So, you’re eager to learn some interesting facts about Mexico?
Contrary to popular belief, Mexico is not a country filled with drug lords, high crime or lazy Mexicans eating burritos. Mexico is much better than that.
Quick Answer – Facts About Mexico
- Cultural Facts about Mexico – Understanding the Culture
- Mexico’s Cultural Site – See the Mexican Pyramids
- Folk Art to Handicrafts – Mexican Artifacts
- Facts about Mexican Literature – Magnificent Literary Works
- Learn about Mexican Music – Rich Musical History
Let’s dispel some stereotypes. In this article, I’ll share some interesting facts about Mexico’s architecture, art, literature, music, dance, and clothing.
Interesting Facts About Mexico
The origins of Mexico’s culture can be traced back to nearly 3,500 years.
The history goes right back to the pre-Colombian Mesoamerican era that consisted of several advanced indigenous civilizations.
Civilizations such as the Olmec, Zapotec, Mixtec, Aztec, Mayan, Toltec, and Teotihuacano before the conquest and colonization of Spanish settlers in the 16th century.
Cultural Facts About Mexico
Mexican culture today is a reflection of the gradual blending of native culture (particularly Mesoamerican) with other Spanish and immigrant cultures.
In fact, Mexico has one of the richest histories and cultures in the world.
Here are some general facts about Mexico:
- Mexico has an estimated population of 132 million people according to worldometers.info
- The Federal District, which encompasses Mexico City is the Capital of Mexico. On January 29th, 2016, it ceased to be the Federal District and is now officially known as Ciudad de Mexico (CDMX).
- The official currency of Mexico is the peso
- The predominant language spoken in Mexico is Spanish, although the government recognizes 68 indigenous languages.
Mexico’s Historical Sites
Many of Mexico’s older architectural structures, including entire sections of Pre-Hispanic and colonial cities, have been designated World Heritage sites for their historical and artistic significance.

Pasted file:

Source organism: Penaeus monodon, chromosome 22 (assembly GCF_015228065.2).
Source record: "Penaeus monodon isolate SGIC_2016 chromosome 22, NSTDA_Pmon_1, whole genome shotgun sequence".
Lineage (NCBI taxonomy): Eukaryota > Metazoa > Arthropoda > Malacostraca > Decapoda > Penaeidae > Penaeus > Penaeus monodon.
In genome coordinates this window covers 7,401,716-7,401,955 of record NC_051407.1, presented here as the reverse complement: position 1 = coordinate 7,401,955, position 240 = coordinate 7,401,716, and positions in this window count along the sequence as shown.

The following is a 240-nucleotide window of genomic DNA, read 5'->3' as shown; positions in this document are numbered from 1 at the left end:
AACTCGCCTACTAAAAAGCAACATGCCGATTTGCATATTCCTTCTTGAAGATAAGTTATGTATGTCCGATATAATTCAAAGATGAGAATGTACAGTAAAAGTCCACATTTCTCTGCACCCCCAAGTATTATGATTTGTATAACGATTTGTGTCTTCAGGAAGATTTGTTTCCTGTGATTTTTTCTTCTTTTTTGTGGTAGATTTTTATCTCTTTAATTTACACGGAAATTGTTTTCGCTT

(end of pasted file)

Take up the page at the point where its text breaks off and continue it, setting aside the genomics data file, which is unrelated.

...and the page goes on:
Mexico has the largest number of sites declared World Heritage sites by the United Nations Educational, Scientific and Cultural Organization (UNESCO) in the Americas.
Some of these sites include:
- The National Park of Palenque an ancient Maya city-state
- The ancient ruins of Monte Alban an archeological site in southern Mexico
- Puebla (city) See this guide to things to do in Puebla for more.
- The Casa de Cortes, La Antigua, Veracruz, is one of Mexico’s oldest archaeological sites
It was constructed around the 1520s by the indigenous Totonacas from the river and volcanic stone as well as coral rock, and a special glue mixture comprised of snails, cactus, oyster, seawater, and calcined lime.
It is believed to be the home of Herman Cortes, although he did not live there.
The Casa de Cortes dwelling is believed to be an entry point during that time for arriving Spaniards, African slaves, and storage.
People traveling to Mexico usually visit one of the many pyramids on their list.
Since Mexico has pyramids, which are different from the pyramids in Egypt – it holds some of the most important landmarks in the Americas.
Unlike Egyptian pyramids, Mexican pyramids were built as homes for deities. These pyramids were flat at the top with a temple used for religious ceremonies and rituals.
They were also used as landmarks for navigation, and there’s some evidence to suggest that the pyramids were also used for military defense by some city-states.
The Olmecs, the first major Mesoamerican civilization, built pyramids between 1,000 BC. – 400 BC.
According to Wikipedia, Mexico has 29 pyramids.
Facts about Mexican Art
Mexican art falls into several categories:
- Murals and paintings
- Baskets and rugs
The term ‘artesania’ (arts & crafts) collectively refers to Mexican handcrafts and folk art fashioned for the purposes of utilitarian, decorative or other purposes.
Items such as wall hangings, vases, and other items, were created for celebrations, festivities, and religious rituals.
Mexican artesania has its origins in the crafts of the many Pre-Hispanic cultures within Mesoamerica.
Our Lady of Guadalupe is a powerful symbol of Mexican identity, faith, and culture. It marks the date in 1531 when the Virgin Mary purportedly appeared before a native Aztec man named Juan Diego.